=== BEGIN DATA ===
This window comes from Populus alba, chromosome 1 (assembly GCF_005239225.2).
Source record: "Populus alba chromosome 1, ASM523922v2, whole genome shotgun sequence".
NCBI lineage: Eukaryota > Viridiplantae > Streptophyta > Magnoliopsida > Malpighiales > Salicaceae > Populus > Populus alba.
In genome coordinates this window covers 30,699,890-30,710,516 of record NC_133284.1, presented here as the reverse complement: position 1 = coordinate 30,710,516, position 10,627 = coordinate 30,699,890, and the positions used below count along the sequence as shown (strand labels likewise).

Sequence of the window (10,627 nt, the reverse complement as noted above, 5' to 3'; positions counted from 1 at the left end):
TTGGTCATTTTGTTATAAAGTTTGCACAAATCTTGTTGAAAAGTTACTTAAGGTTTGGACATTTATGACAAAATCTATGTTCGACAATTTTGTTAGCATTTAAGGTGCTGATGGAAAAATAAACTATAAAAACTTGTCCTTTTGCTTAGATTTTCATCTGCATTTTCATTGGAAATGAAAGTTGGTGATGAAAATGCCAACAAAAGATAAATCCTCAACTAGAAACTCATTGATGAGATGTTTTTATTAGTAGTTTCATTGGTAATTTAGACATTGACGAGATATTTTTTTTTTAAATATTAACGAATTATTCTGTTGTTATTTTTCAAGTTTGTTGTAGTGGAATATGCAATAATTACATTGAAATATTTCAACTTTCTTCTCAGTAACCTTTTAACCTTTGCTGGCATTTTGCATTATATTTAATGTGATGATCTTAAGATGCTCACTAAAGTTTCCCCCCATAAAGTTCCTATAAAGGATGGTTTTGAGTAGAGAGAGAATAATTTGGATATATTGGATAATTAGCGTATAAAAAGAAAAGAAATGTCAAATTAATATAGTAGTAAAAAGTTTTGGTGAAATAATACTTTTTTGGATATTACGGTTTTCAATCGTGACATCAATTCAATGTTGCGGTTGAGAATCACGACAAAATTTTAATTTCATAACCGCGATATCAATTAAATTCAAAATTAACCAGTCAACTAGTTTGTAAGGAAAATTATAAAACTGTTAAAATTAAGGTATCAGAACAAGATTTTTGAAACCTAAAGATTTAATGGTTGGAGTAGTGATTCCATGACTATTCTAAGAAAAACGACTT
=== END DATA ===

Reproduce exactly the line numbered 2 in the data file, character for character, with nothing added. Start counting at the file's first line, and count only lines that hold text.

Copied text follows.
Source record: "Populus alba chromosome 1, ASM523922v2, whole genome shotgun sequence".